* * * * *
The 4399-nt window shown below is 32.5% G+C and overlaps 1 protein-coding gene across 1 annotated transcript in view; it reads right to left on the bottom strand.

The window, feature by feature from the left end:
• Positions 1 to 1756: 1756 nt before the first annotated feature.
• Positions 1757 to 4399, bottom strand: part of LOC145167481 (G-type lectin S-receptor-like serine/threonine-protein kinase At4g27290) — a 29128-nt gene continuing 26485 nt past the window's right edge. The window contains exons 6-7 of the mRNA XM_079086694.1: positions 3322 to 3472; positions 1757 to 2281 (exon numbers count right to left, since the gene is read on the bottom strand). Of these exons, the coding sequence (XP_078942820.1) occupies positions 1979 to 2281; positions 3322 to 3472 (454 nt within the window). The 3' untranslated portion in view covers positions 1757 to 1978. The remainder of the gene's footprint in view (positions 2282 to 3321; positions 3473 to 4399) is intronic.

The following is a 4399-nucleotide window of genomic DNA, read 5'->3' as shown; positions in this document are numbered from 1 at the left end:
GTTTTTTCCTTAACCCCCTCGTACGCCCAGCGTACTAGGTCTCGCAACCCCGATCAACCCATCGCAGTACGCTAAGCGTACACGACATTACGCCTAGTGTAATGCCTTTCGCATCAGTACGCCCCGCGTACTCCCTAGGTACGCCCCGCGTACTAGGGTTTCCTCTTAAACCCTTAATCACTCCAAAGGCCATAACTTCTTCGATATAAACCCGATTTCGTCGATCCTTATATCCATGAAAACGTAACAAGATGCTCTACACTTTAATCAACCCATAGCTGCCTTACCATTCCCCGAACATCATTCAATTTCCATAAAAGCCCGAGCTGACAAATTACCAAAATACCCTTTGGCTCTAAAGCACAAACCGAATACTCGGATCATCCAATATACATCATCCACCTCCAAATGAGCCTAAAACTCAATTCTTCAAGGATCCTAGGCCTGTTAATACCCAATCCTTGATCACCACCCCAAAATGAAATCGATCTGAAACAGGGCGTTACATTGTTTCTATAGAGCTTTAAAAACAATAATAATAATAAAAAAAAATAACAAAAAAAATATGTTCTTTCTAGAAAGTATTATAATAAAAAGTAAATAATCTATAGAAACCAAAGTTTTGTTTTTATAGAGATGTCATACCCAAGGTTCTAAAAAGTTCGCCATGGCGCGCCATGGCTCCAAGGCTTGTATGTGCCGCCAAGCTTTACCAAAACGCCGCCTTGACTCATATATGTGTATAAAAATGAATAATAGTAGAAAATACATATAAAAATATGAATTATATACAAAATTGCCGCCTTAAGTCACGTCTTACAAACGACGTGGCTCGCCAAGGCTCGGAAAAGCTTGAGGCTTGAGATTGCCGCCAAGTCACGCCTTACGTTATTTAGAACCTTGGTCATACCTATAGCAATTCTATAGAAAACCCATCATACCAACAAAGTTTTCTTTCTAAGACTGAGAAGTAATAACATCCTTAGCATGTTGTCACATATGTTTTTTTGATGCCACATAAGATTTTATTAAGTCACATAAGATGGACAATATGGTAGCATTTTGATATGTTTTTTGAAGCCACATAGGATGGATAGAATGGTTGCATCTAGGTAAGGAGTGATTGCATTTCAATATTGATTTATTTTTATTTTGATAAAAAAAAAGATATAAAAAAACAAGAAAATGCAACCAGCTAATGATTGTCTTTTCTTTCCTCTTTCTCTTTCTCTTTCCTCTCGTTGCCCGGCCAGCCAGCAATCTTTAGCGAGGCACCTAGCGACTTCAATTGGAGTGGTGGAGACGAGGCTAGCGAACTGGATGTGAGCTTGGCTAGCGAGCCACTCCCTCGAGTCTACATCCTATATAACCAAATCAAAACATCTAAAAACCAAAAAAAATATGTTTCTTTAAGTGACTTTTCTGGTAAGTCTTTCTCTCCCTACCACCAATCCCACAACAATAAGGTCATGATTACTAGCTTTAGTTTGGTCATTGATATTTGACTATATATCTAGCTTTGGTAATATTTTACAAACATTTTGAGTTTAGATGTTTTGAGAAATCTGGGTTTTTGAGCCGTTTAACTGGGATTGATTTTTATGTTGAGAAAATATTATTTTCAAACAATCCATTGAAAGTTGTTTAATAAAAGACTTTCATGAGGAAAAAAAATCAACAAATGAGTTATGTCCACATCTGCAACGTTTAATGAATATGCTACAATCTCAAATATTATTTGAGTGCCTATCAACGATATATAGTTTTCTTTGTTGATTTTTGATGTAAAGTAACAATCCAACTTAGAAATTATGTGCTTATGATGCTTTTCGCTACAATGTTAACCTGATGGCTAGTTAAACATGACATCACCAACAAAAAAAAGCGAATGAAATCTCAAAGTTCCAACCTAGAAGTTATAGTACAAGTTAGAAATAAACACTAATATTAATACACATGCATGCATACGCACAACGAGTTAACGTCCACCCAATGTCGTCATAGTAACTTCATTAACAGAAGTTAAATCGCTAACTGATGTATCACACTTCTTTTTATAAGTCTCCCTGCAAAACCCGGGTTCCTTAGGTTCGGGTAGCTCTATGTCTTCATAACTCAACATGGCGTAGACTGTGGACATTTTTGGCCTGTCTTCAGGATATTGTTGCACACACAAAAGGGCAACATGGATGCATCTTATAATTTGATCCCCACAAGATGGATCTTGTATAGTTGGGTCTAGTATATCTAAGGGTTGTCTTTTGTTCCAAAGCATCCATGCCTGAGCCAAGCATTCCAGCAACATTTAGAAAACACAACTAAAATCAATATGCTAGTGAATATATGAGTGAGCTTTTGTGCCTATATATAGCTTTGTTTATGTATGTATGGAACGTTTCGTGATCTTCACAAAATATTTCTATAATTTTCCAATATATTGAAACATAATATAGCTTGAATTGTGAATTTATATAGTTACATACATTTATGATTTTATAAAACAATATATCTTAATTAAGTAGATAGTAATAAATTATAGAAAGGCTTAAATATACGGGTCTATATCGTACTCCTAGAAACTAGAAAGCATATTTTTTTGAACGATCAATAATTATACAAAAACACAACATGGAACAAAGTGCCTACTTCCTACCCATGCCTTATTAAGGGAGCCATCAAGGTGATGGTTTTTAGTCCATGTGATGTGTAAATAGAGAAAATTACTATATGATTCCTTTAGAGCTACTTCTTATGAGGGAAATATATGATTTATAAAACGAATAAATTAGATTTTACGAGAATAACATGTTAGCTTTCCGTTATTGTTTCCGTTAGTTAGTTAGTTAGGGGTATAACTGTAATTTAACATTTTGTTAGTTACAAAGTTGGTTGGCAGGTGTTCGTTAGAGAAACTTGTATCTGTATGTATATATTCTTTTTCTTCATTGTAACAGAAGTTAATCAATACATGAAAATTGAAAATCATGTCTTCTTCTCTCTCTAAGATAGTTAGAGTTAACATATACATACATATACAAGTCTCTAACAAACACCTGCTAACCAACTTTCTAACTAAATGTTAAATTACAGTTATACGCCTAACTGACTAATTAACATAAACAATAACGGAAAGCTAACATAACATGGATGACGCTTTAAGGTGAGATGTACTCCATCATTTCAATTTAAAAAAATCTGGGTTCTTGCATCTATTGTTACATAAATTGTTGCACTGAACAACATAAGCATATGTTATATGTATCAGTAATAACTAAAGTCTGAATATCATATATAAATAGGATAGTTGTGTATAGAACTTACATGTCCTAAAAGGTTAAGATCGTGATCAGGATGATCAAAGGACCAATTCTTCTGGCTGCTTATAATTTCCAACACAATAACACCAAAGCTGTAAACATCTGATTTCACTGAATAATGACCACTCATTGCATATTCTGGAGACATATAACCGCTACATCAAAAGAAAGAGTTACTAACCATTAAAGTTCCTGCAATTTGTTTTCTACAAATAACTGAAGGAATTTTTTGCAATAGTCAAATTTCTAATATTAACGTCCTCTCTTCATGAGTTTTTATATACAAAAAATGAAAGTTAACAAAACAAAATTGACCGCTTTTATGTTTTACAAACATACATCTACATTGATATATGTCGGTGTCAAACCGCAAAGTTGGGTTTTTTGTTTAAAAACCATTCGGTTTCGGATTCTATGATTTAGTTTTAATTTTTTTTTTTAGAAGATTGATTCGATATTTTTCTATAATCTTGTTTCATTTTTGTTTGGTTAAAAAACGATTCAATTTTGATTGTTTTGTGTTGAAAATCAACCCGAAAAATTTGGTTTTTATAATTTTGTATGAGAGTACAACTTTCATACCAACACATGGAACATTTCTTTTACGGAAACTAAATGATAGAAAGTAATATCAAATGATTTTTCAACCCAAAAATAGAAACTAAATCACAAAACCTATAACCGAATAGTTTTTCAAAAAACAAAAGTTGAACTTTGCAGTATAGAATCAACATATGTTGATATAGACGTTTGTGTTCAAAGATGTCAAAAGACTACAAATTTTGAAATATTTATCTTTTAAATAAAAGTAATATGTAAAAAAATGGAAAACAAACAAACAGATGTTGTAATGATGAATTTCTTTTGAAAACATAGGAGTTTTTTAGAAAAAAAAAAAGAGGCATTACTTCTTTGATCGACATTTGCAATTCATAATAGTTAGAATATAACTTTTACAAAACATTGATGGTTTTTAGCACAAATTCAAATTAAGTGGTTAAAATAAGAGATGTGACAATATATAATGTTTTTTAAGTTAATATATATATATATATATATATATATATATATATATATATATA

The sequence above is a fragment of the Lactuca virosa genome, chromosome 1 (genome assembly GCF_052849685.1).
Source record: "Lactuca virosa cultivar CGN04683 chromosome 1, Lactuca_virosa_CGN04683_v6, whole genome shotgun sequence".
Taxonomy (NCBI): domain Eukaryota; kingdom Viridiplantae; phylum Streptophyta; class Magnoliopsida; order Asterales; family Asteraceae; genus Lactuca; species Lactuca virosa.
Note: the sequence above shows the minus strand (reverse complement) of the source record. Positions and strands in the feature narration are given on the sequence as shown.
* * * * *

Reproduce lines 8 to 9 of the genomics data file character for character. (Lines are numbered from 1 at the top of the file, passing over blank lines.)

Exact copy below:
Source record: "Lactuca virosa cultivar CGN04683 chromosome 1, Lactuca_virosa_CGN04683_v6, whole genome shotgun sequence".
Taxonomy (NCBI): domain Eukaryota; kingdom Viridiplantae; phylum Streptophyta; class Magnoliopsida; order Asterales; family Asteraceae; genus Lactuca; species Lactuca virosa.